Hotels in Liverpool (England, United Kingdom)
Hotels in Liverpool
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Football, Fashion, and the Fab Four - It’s Liverpool
“Liverpool is full of the kind of people who go out on Monday and couldn’t care less about Tuesday morning.” - Jan Molby, Liverpool FC, 1985
From cultural heritage and musical pedigree to a relentless passion for football and fashion, Liverpool is a city to be reckoned with. Home to not one but two cathedrals and an equal number of Premier League teams, Liverpool doesn’t do things by halves. A trip to this maritime city – a European Capital of Culture winner and home to the Grand National – comes complete with a warm welcome from the locals and an itinerary for all.
Liverpool’s Most Famous Sons
Liverpool is known as the birthplace of the Beatles and, to this day, attractions about the city’s most famous sons are consistent crowd pleasers. Heck, even Liverpool John Lennon Airport tips its hat at the boys from the south side of the city with not only its name but also courtesy of the landmark Yellow Submarine taking pride of place outside. Experience Beatlemania by heading to the childhood homes of Lennon and McCartney and visit the iconic Cavern Club in the city centre. Attractions such as the Beatles Story and International Beatleweek are perfectly complemented by cheap extras like the Magical Mystery Tour and photo ops with Stanley Street’s Eleanor Rigby statue. Fans who don’t want the magic to end can hole up for the night at one of the city’s most famous hotels - The Hard Days Night Hotel. Situated near Lord Street, it is the world’s only Beatles inspired hotel.
More Music Please, Maestro
While it’s fair to say that Liverpool and The Beatles go hand in hand, the city doesn’t stop at the Fab Four when it comes to musical grandeur. The Guinness Book of Records named Liverpool as “The World Capital of Pop” but you don’t need a book to show you that Liverpool knows how to hold a tune and throw a party. Music fans can catch their favourite band playing at everywhere from local pubs to venues such as the 02 Academy and the waterfront Echo Arena. If one night of music is not enough, stay a while at one of the hotels in Liverpool and join the revellers at annual music events such as Liverpool Sound City and Liverpool International Music Festival. If you fancy something a little different to your average hotel experience, a weekend at the Creamfields dance festival will certainly entertain.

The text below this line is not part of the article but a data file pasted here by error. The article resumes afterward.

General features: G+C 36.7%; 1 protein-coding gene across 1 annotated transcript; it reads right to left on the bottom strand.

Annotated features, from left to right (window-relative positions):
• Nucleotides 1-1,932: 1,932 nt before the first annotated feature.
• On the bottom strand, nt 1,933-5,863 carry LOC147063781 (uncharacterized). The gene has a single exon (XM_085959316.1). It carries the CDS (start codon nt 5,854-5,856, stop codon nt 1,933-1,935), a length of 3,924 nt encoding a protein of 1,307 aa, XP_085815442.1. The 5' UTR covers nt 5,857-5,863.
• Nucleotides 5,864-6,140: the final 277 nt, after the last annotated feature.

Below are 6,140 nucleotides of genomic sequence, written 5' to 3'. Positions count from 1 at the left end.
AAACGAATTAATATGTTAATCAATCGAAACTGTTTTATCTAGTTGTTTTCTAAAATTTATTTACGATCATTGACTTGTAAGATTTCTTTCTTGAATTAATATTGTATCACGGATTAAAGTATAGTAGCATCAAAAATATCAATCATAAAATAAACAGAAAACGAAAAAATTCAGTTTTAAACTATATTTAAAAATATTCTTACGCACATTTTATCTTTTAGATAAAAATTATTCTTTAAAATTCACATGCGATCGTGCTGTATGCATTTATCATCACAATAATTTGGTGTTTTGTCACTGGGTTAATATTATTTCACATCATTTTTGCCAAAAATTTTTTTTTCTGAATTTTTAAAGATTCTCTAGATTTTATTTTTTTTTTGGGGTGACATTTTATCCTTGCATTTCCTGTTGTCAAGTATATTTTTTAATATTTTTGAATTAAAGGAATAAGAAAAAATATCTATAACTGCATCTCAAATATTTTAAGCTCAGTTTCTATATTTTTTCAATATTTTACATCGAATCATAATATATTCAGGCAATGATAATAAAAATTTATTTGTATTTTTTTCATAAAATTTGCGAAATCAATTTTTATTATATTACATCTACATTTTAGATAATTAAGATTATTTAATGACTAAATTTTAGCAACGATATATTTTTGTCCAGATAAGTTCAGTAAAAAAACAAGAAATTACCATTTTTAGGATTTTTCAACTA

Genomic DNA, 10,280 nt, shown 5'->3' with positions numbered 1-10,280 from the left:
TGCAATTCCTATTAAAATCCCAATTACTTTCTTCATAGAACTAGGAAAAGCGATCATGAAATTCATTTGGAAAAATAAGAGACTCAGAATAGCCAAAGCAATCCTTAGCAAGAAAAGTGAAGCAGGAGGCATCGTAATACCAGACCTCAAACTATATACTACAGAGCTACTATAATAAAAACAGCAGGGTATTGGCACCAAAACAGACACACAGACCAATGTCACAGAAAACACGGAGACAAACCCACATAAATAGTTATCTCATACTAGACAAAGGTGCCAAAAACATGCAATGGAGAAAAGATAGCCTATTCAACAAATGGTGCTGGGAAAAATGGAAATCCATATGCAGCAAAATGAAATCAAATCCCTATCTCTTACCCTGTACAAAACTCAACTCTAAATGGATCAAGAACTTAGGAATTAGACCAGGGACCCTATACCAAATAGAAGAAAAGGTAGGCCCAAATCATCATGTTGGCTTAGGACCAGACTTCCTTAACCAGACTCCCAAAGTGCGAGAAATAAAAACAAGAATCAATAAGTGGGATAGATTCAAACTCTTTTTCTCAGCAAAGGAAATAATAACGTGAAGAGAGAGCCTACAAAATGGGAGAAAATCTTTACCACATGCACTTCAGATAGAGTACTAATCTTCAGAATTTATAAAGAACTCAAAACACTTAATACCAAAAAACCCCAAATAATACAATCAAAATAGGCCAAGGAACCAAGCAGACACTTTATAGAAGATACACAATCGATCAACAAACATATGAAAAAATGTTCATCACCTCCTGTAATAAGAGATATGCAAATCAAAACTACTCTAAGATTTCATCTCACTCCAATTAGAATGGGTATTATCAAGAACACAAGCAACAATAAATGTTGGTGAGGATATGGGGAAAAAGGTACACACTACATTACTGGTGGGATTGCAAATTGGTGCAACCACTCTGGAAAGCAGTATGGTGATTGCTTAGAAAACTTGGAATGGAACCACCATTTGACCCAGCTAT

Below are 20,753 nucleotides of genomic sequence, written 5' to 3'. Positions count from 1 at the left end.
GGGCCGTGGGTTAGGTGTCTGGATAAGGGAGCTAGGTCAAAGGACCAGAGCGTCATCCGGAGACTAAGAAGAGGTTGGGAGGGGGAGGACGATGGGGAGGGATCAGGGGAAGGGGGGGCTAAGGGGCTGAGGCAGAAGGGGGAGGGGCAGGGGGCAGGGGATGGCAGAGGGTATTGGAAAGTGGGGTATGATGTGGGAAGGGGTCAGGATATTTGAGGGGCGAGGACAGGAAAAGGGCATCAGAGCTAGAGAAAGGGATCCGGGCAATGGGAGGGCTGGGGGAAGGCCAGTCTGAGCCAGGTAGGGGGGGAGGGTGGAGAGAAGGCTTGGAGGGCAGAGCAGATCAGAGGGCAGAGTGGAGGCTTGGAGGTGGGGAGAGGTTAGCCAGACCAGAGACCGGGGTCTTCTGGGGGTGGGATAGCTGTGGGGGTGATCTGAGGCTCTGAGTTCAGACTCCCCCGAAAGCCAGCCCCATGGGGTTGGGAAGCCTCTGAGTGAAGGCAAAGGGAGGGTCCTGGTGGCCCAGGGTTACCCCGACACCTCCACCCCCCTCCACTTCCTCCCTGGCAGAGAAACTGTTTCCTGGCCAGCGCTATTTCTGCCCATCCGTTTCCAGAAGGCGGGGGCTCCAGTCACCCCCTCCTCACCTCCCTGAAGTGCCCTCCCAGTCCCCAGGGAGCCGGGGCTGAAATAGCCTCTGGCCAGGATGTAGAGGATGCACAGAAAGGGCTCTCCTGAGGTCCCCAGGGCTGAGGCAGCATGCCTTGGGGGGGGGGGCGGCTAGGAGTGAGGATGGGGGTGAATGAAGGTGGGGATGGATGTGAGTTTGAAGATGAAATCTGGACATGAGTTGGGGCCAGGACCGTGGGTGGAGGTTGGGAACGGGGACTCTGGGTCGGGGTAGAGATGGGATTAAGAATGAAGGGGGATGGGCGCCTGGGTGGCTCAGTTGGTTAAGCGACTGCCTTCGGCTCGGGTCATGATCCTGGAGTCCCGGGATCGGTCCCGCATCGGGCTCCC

A Craving for Culture
Given that the city is a UNESCO World Heritage Site, it won’t be too surprising to hear that Liverpool plays host to more galleries and museums than can be found in any UK city outside of London. You won’t want to miss the big ones - The Museum of Liverpool, The Walker Art Gallery, TATE Liverpool, and the Mersey Maritime Museum (to name a few), but make sure you leave time to check out the Albert Dock, St George’s Hall, and Antony Gormley’s “Another Place” on Crosby Beach. Time your visit to Liverpool with Heritage Open Days in September and explore the Williamson Tunnels, check out the Calderstones, the city’s oldest human monument, or see what’s hidden inside the Wavertree Lock-Up. Keep the momentum going by staying the night in the Bridewell Hotel on Cheapside, housed in the historic (former) Bridewell Prison.
From Fashion to Food
No guide to Liverpool would be complete without a mention of the city’s fashion prowess; it’s not all PJs and Scouse brows. There are mall-style destinations like Liverpool One and the Metquarter but a trip to one of the independents can help you to create a look that’s as individual as this city. Try Quiggins on Renshaw Street for one-of-a-kind accessories and funky tees or head to Little Red Vintage on Bold Street for everything from 20s hats to 50s dresses. All that retail therapy will help you to work up an appetite and, thankfully, foodies are well catered for here. The London Carriage Works and 60 Hope Street feature on most lists of the best restaurants in the city but be sure to leave room for Punk Afternoon Tea at the Baltic Social and a bowl of Scouse, Liverpool’s national dish, at Rigby’s.
Green Spaces Galore
Another area where Liverpool never fails to impress lies within the city’s green spaces. Take a breather from the non-stop entertainment and attractions to explore some of the city’s parks - you’ll find more here than you would in Paris. One of the city’s best loved green spaces is Sefton Park. Located in Aigburth, it’s home to a stunning Victorian Palm House which was gutted by bombs during World War II and lovingly restored in 1993. You can also head to the sunken St James Gardens where you’ll be rewarded with sumptuous views of the Anglican Cathedral or step outside of the city centre for a while to visit the beautiful Festival Gardens with its three-tier waterfall and rock gardens. While not the prettiest of parks, the trip to Everton Brow in the north of the city is worth it simply for the vantage point it offers to those wanting to see the sun set over Mersey Bay.
Liverpool – A city for your bucket list.